4. Australia is a land of extremes, from alpine snowfields to searing deserts and lush tropical rainforests. Of the continents, it is the lowest and flattest; it has the oldest soils and fossils. Only Antarctica experiences a lower rainfall.
  5. The largest living thing on earth—the Great Barrier Reef—grows in Australia. This country also contains what I believe to be the most remarkable monolith in the world: Ayers Rock (Uluru).
  6. Australia is quite dangerous to humans, no matter what their station in life. “What other country could just lose a prime minister?” Bryson asks.  He reports that in 1967 the Prime Minister, Harold Holt, was just walking along a Victoria beach when he dashed into the surf and disappeared, never to be seen again.
  7. Australia has been called the home of the deadly.  It hosts five of the world’s ten most poisonous snakes.  The country’s saltwater crocodile has the most powerful bite of any species. The pain of its stinging stonefish alone can be lethal. The bites of the blue-ringed octopus can cause paralysis within minutes and lead to heart failure. The Sydney funnel web is one of the world’s most dangerous spiders. But the box jellyfish is rated the most dangerous threat to visitors, based on the likelihood of encountering one. Be careful! Pick up a cute cone shell on a Queensland beach, and you may be stung by the venomous snail inside. Step into the water and you could be chomped on by a shark. Go to a zoo, and you could get bit by a fierce and aggressive cassowary!
  8. There’s no place like Australia. Eighty per cent of the flora and fauna in Australia exists nowhere else. Its creatures evidently did not read the script. Mammals bounce like basketballs across the vast landscape, fish climb trees, foxes (large bats) fly, and crustaceans, like whales, grow large enough to contain a grown man. Termites ingest houses, fences, and electric poles which they regurgitate to form tall, catacombed structures to house their pampered queens. “Darwin, after his visit to Australia, wondered for a while if the country’s bizarre flora and fauna pointed to the possibility of two parallel creations,” claims Australian-born writer, Peter Conrad. “Had rival gods designed the northern and southern hemispheres? Conrad speculates. “Such creatures must, after all, have a creator, a designer of almost rococo wit and grace.”
  9. The Australian outback is so large and remote that only a few lonely souls in the Great Victoria Desert of Western Australia witnessed  an explosion that set seismograph needles twitching all over the Pacific region.  Yet on May 28, 1993 the seismograph traces did not fit the profile for an earthquake and the blast was 170 times more powerful than any recorded mining explosion. There was no crater showing a meteor strike. The incident remained an unexplained curiosity until in 1995 Aum Shinrikyo gained sudden notoriety when it released huge quantities of the nerve gas sarin into the Tokyo underground, killing 12. Investigators found that Aum owned a 500,000-acre plot in Western Australia near the mystery event. There, they found evidence that the cult members had been mining uranium and had built a sophisticated laboratory staffed with two engineers from the former Soviet Union. The cult’s goal was the destruction of the world.  The event in the desert may have been a dry run for blowing up Tokyo!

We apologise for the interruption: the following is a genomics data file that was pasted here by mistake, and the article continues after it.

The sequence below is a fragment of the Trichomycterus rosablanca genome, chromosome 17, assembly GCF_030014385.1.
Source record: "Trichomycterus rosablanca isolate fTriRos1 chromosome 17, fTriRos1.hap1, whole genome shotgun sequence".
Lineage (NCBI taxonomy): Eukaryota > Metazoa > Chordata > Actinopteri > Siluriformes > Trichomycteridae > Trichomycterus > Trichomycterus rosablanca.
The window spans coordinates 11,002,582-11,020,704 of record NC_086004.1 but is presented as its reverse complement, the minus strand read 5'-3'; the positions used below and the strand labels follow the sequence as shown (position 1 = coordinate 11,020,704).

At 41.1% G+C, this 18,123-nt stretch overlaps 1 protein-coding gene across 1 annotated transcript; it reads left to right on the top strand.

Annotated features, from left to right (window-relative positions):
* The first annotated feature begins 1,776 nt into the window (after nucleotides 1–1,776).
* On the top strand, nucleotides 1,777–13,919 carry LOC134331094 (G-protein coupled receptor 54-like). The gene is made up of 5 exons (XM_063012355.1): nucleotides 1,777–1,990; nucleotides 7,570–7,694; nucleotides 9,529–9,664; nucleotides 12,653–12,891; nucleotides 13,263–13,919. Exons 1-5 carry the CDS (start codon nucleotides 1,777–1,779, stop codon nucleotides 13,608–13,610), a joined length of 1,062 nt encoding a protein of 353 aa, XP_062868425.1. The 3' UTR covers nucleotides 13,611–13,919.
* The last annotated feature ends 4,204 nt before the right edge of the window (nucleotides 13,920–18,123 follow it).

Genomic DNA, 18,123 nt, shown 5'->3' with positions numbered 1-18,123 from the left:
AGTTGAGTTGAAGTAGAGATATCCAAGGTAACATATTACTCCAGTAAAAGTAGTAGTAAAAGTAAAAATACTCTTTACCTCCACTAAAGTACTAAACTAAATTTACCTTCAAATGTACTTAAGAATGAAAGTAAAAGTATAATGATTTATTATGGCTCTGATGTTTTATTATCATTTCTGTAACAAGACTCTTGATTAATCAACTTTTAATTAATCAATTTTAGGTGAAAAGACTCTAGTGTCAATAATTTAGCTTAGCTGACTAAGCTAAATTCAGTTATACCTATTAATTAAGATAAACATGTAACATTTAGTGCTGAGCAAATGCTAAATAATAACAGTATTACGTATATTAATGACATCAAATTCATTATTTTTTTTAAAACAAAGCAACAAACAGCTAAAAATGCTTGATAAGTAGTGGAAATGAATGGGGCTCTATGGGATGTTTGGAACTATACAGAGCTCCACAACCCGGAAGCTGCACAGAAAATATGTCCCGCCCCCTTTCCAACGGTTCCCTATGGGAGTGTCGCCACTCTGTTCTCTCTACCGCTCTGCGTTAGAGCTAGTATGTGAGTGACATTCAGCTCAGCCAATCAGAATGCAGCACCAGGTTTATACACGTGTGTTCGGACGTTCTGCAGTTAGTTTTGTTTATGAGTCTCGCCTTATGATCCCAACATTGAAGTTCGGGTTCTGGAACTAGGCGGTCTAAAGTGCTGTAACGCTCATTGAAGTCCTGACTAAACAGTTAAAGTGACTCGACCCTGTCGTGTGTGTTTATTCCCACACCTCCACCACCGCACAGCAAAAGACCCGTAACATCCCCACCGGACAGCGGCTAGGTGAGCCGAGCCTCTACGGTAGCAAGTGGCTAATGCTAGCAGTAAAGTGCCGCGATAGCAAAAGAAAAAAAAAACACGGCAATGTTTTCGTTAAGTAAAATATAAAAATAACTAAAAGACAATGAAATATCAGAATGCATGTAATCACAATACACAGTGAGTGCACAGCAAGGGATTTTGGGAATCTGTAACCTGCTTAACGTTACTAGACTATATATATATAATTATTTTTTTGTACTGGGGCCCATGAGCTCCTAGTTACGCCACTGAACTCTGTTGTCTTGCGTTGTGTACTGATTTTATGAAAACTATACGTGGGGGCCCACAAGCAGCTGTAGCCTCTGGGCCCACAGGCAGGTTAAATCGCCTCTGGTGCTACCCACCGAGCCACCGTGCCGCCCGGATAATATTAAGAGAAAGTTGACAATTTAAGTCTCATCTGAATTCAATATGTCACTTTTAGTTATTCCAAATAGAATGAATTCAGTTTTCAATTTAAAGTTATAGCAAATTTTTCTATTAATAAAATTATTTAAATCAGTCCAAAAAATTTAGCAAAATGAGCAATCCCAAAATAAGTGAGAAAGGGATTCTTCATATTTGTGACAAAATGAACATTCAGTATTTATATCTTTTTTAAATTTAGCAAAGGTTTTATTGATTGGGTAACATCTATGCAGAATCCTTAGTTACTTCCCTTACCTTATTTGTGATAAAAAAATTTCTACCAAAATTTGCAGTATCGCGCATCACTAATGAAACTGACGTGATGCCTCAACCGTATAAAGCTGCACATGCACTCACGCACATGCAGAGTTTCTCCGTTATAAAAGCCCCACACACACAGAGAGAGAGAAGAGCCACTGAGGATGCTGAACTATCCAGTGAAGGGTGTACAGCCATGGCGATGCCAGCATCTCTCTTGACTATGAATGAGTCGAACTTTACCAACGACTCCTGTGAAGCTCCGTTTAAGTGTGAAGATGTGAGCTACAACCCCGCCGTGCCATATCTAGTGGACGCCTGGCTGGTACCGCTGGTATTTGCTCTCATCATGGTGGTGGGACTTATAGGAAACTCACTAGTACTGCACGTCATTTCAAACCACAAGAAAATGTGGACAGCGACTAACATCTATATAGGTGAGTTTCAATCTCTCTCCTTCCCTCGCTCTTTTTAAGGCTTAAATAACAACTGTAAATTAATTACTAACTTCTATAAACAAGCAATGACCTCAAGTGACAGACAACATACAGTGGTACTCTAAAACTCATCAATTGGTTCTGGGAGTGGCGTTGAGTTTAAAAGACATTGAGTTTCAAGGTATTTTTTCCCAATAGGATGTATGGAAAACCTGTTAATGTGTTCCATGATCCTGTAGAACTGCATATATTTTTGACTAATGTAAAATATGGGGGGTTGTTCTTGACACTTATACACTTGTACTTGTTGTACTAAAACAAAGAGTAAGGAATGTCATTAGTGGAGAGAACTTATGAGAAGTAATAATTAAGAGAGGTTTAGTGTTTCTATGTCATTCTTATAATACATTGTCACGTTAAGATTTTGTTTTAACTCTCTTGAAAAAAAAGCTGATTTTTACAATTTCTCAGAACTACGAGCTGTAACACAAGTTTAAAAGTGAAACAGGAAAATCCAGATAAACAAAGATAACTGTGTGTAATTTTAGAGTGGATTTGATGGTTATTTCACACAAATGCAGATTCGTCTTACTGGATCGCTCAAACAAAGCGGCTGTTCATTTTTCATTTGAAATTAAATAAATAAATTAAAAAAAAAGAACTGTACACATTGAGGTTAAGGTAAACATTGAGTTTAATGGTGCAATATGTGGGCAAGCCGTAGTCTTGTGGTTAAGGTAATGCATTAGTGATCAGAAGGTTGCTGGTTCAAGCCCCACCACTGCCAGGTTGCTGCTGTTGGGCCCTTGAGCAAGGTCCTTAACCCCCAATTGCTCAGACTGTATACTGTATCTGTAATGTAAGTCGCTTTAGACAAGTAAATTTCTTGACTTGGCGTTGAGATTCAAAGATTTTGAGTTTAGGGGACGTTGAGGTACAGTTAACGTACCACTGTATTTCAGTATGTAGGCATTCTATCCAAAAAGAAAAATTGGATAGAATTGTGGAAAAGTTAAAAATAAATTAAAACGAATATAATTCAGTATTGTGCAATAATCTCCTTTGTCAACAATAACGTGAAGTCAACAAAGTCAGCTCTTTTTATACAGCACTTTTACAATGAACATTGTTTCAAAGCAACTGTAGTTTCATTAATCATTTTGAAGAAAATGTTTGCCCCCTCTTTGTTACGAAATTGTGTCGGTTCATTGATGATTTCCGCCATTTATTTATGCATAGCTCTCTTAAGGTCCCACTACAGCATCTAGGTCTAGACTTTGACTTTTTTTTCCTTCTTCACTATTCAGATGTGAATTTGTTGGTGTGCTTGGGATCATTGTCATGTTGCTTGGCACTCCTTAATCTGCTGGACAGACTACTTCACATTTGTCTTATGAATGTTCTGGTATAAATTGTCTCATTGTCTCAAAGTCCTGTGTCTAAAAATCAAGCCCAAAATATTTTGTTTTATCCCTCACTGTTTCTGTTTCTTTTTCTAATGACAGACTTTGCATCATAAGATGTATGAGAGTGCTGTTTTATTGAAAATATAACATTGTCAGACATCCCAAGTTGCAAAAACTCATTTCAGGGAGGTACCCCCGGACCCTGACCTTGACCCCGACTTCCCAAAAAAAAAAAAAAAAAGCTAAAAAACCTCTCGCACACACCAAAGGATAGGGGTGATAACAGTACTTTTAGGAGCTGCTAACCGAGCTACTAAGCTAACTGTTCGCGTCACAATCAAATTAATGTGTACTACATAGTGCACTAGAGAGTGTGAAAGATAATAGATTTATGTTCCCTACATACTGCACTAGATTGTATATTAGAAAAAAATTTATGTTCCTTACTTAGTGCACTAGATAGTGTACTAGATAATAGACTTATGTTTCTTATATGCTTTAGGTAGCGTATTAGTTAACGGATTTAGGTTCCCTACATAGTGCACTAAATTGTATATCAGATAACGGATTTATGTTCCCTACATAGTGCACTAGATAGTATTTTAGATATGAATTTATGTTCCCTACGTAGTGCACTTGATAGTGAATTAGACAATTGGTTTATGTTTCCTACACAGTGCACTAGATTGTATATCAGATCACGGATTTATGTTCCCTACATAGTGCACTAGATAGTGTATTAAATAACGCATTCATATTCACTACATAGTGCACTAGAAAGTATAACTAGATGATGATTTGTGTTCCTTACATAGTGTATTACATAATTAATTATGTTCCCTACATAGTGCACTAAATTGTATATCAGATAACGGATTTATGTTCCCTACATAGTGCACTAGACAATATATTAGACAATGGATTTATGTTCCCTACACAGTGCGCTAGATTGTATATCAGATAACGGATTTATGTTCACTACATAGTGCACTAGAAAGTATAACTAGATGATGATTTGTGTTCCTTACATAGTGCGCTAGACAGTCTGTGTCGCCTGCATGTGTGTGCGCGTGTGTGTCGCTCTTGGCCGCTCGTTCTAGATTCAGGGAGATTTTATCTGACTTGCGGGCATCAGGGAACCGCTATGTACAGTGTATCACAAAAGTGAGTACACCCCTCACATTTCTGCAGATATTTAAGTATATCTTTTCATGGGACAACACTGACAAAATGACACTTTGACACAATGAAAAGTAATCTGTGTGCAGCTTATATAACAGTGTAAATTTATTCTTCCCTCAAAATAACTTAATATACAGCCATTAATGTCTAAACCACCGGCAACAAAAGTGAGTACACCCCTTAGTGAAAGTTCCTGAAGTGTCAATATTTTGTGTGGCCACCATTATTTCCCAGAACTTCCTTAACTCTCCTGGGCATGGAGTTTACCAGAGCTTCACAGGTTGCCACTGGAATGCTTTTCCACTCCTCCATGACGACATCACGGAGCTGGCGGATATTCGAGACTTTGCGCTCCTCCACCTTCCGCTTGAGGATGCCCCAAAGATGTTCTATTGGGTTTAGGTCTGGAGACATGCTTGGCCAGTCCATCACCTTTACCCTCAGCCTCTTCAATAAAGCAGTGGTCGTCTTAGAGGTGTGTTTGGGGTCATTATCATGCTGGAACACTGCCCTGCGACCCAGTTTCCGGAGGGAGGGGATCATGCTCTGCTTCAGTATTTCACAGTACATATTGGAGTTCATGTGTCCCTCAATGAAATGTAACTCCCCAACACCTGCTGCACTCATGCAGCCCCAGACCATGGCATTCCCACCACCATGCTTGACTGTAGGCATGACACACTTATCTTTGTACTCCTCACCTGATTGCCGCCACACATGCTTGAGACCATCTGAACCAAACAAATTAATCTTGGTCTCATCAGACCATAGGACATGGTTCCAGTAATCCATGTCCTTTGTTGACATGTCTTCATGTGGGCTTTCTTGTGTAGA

10. Compounding all the mysteries of Australia are the enigmatic aborigines. When Cook arrived in Australia in 1770, he encountered a race that seemed unrelated to any of their neighbors in the region—the Polynesians, Melanesians, and Micronesians. Could they have invented and mastered ocean-going craft 30,000 years before anyone else, then abandoned all they learned to settle the interior and to forget about the sea?

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For more on our Australian adventure, visit the Pacific Bliss website Log & Journal:




About the Author: Lois and Günter Hofmann lived their dream by having a 43-foot ocean-going catamaran built for them in the south of France and sailing around the world. Learn more about their travel adventures by reading Lois’s award winning nautical adventure trilogy. Read more about Lois and her adventures at her website and stay in touch with Lois by liking her Facebook page. Lois’s books can be purchased for the holidays on Amazon.